research

New research on the benefits of ignition interlock devices

By Mary Ebeling New research from the University of Pennsylvania finds that states that have passed laws requiring ignition-interlock devices (IIDs) for all drivers convicted of drunk driving have seen a collective 15 percent drop in deaths from drunk-driving crashes compared with rates in states

Bikesharing and Bicycle Safety (Mineta Transportation Institute, 2016)

When bike sharing first began, many commentators and critics expressed concern that shared bicycle systems would lead to high crash and injury rates. Bikesharing has some qualities that appear inherently unsafe for bicyclists. Most prominently, helmet usage is documented to be quite low in most

Montreal study finds vulnerable populations have more exposure to road noise

By Robbie Webber The World Health Organization considers road noise a health hazard, and various studies have found that road noise can have a detrimental effect on health and wellbeing, including influencing heart disease, diabetes, sleep loss, and high blood pressure. These effects are

New report draws attention to need to focus on multimodal transportation

By Mary Ebeling NCHRP Project 20-24 89(B) , “The Role and Value of Transportation in America’s Economy,” highlights the need to develop a collective appreciation for the modern demands on the nation’s multimodal transportation system. The research team considers four thematic case studies

Research points to factors affecting crash rates among states

By Chris McCahill The transportation industry is constantly working to improve safety on America’s roads—often through in-vehicle improvements, infrastructure design, new technologies, education, and enforcement. But without looking at safety trends and factors more broadly, we risk missing

Research shows advantages, use patterns for different car-sharing models

By Mary Ebeling Car sharing is maturing, expanding options beyond the initial model of a station-based system structured around accessing and returning cars parked at designated location. Of particular interest is the free-floating car share model, or FFCS, which allows members to pick up and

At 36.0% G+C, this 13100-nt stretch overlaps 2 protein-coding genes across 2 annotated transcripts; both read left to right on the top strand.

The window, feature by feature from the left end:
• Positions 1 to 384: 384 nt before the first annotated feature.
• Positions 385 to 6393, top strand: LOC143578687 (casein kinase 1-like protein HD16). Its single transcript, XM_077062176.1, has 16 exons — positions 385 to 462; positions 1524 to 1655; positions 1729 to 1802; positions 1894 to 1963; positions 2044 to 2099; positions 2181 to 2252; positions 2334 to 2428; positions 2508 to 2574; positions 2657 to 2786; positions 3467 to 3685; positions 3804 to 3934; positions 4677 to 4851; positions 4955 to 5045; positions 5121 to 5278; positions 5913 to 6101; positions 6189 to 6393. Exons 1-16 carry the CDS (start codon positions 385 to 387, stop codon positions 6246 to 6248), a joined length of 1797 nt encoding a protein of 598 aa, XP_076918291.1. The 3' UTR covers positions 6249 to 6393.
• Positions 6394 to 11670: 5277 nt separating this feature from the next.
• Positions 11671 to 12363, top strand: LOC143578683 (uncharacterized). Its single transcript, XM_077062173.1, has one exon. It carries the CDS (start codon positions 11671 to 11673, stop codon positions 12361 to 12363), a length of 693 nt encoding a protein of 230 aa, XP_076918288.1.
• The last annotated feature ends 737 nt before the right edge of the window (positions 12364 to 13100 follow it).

Study confirms that 10-foot lanes make safer intersections

By Chris McCahill Side impact- and turn-related crash rates are lowest at intersections where average lane widths are between 10 and 10.5 feet, according to a study presented at the Canadian Institute of Transportation’s annual meeting last month. This challenges the long-held, but often

Compact, connected development patterns on the rise since mid-1990s

By Chris McCahill Low density, disconnected development patterns—or sprawl—peaked in the mid-1990s, then declined by as much as 9 percent in the following decades, according to a new analysis of street patterns published by the National Academy of Sciences. Because of its innovative

It’s not all about the mode: Race and gender bias in yielding to non-motorized road users

By Mary Ebeling Two recent studies suggest that bias in driver behavior toward other road users could be contributing to enhanced stress levels for certain groups of pedestrians and bicyclists. Recent research documents a difference in drivers yielding to pedestrians based on race in Portland,

New study links low-cost and free recreation facilities near work sites with active commuting

By Bill Holloway A recently released study from researchers at Washington University in St. Louis has added further detail to our understanding of the link between commuting mode choice and workplace and environmental variables. The study relied on phone interviews with 1,338 commuters living in